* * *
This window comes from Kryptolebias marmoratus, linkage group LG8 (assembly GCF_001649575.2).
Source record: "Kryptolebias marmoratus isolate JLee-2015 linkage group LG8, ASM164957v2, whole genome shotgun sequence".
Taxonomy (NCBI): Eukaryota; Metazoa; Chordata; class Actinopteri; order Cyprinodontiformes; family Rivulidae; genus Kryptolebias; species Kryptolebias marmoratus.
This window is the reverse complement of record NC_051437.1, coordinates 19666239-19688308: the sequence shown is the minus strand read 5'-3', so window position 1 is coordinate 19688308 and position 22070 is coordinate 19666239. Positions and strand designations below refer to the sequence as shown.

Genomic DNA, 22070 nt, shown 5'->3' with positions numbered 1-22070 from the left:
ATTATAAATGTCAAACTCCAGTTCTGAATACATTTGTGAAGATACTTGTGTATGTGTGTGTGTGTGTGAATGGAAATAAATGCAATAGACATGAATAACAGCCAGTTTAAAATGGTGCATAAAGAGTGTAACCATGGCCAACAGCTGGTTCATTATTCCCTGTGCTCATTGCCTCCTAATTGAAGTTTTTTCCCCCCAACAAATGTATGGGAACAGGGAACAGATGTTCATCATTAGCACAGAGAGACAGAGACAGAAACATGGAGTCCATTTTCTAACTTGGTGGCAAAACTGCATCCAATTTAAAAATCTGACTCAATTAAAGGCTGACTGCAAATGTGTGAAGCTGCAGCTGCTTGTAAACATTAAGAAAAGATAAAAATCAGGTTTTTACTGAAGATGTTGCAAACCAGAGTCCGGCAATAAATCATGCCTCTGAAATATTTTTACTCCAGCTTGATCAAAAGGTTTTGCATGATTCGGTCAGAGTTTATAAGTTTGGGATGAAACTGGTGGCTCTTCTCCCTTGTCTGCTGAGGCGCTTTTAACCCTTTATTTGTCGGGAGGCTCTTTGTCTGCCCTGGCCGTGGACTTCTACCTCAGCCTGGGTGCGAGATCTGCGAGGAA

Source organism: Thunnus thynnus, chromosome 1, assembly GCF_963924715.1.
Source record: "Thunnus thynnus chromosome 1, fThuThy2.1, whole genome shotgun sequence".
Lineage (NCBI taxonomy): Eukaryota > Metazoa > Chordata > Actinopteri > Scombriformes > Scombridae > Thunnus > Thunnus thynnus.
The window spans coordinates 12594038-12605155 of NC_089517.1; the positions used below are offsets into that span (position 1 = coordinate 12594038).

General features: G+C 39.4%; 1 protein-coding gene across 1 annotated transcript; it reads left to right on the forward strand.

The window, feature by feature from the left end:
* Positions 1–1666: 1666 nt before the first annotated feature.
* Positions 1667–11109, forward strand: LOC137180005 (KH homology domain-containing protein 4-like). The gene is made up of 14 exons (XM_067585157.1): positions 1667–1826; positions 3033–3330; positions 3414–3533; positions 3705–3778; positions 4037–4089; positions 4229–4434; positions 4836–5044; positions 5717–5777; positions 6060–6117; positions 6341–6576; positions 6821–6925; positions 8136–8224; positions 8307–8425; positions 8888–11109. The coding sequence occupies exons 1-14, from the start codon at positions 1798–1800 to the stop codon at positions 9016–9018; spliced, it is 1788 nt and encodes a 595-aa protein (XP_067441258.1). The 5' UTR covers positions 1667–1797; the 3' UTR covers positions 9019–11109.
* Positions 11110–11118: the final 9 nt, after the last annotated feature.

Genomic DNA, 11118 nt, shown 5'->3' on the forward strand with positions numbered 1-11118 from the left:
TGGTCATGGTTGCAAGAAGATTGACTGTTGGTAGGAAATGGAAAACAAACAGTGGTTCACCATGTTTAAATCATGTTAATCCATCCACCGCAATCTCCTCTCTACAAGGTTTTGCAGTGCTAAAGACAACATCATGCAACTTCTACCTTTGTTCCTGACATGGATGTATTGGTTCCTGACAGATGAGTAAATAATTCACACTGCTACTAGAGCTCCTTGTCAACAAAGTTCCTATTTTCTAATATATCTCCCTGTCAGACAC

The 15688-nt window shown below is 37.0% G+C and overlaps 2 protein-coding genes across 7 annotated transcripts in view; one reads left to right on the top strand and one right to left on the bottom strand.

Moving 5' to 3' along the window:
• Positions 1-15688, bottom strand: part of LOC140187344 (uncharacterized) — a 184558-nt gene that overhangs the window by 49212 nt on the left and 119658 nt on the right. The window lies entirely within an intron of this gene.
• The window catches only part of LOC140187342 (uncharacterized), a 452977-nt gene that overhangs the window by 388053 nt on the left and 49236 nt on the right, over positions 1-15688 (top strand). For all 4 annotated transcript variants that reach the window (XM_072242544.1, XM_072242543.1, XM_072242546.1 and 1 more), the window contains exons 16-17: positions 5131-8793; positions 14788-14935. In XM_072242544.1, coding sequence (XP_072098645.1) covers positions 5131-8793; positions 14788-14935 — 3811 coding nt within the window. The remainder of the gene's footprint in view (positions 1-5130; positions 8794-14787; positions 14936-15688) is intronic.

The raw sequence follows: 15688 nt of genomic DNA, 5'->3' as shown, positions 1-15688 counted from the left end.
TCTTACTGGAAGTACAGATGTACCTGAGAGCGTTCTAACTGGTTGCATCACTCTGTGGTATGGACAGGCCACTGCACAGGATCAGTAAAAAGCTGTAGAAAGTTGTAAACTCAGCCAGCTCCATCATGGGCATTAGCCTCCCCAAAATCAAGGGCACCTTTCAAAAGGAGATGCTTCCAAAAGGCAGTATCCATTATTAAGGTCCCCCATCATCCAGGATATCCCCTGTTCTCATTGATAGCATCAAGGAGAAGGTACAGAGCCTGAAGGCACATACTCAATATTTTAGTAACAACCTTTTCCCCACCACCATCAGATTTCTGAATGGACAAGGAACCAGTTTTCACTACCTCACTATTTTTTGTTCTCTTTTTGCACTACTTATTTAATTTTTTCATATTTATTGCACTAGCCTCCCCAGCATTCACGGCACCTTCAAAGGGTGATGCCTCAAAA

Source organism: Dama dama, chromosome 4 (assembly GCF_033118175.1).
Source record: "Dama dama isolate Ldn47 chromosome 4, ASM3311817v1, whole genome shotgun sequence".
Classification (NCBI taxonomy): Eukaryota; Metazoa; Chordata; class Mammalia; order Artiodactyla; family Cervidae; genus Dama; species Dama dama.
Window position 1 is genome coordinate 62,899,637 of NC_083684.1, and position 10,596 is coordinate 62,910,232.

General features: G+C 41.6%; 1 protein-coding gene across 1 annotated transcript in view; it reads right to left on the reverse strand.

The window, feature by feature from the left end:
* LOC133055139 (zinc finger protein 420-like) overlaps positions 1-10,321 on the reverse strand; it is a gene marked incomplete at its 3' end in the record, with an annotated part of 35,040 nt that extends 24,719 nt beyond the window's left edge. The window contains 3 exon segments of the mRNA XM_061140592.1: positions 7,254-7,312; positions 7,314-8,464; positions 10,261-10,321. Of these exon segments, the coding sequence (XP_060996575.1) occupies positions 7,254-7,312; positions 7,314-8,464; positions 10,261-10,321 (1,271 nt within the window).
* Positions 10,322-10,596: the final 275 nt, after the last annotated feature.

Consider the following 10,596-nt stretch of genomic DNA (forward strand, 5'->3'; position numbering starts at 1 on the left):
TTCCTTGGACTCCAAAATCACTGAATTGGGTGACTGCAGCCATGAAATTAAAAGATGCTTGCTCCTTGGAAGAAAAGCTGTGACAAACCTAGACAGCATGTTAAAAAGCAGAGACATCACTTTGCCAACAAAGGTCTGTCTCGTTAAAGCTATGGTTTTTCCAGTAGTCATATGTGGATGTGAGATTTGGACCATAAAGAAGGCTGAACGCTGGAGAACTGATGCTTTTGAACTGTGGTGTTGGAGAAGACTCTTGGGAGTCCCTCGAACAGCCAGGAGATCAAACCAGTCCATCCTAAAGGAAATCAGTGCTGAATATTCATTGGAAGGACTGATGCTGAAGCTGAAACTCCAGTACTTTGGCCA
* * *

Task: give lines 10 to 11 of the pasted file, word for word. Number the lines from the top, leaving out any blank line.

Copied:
The window spans coordinates 12594038-12605155 of NC_089517.1; the positions used below are offsets into that span (position 1 = coordinate 12594038).

General features: G+C 39.4%; 1 protein-coding gene across 1 annotated transcript; it reads left to right on the forward strand.